For my Information Age class I'm doing a Harry Potter fanfiction presentation. I'm pasting my presentation notes here so that you all can see what consumed my life for a good two years as well as made me decide to be a writer.
Just a note: I put my penname as well as the site that I posted to, but don't bother going to look for my stories. I've been red-flagged and they took my stories off the site.
Ah, the lovely world of fanfiction! Can you hear the little clicks of budding writers’ keyboards as they frantically develop their own stories? When it comes to filling the void in between book releases andhttp://www.blogger.com/img/gl.link.gif the completion of the series, Harry Potter (HP) fans have found an alternative outlet for HP fulfillment.
What is Fanfiction?
I think that HollyLime, a The Leaky Cauldron forum member, puts it the best in her fantastic essay “Modern Genre Theory Examines the World of Harry Potter Fanfiction”:
“Fanfiction is the creative product of a distinctive, fan community and is typically posted on sites devoted to fanfiction. Each site organizes its library of fanfiction into very important groupings that act as organizers and labels for the individual stories. These are typically referred to by the users as ‘the genres’. Common examples include romance, humor, angst, crossover, alternative universe or adventure” (HollyLime 2).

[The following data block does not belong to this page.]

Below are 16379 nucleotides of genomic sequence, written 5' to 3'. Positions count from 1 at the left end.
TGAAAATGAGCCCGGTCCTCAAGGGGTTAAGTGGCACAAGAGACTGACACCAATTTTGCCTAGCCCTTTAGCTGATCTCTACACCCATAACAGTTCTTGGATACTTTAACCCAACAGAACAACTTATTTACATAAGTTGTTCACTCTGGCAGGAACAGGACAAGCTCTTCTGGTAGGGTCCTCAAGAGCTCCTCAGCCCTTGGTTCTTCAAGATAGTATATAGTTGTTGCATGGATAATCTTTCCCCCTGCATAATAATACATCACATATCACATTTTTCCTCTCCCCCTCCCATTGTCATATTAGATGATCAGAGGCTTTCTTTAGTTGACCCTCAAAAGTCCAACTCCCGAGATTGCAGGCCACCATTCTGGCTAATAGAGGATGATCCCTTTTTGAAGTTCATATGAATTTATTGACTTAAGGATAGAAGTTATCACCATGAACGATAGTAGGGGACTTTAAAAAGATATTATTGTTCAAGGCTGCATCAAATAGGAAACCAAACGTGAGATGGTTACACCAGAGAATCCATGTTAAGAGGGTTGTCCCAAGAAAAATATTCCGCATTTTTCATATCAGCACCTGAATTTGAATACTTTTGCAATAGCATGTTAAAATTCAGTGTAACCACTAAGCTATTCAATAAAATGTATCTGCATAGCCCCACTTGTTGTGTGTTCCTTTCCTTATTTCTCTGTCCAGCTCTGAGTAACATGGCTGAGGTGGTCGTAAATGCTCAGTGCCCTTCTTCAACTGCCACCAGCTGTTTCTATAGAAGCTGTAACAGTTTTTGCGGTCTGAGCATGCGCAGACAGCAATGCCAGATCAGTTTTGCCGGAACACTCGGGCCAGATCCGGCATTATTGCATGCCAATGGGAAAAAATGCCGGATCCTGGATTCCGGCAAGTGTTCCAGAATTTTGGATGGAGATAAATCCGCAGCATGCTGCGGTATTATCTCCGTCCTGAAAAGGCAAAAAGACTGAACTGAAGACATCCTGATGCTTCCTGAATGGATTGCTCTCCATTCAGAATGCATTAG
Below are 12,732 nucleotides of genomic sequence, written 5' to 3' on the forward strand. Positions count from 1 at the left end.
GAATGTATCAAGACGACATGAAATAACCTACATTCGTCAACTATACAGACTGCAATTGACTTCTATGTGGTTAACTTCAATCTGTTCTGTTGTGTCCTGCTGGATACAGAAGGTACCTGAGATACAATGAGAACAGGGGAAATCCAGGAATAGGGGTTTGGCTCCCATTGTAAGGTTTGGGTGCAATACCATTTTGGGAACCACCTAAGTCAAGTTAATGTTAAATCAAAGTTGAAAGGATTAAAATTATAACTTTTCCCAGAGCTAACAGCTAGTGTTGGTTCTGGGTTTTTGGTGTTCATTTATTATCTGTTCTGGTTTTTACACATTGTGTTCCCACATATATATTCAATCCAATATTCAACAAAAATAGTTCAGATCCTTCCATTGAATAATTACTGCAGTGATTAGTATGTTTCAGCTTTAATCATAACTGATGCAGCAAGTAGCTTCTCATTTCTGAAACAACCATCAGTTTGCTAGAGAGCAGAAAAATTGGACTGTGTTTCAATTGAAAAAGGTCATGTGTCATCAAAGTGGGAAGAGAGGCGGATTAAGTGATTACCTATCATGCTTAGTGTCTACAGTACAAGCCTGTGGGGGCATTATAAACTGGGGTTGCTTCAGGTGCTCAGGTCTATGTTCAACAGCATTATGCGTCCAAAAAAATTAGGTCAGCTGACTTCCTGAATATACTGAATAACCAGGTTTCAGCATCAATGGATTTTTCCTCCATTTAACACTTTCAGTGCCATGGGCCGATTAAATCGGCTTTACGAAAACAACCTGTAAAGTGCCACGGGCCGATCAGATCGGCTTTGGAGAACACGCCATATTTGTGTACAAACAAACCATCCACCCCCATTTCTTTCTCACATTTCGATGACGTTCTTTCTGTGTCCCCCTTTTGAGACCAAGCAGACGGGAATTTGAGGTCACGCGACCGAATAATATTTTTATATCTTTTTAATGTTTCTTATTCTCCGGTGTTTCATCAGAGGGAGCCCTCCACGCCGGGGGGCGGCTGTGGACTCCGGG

If you think back to the beginning of the semester (I know, it feels like it was years ago) you will recall that Henry Jenkins also describes the world of fanfiction in Convergence Culture: Where Old and New Media Collide. He uses it in the context of spoiling Survivor, but the same general theory applies.
“While spoiling tries to anticipate how they will react to the incidents depicted in the series, the fan fiction takes this one step further, trying to imagine how they would respond confronting challenges and dilemmas that they never faced in real life” (Jenkins 39).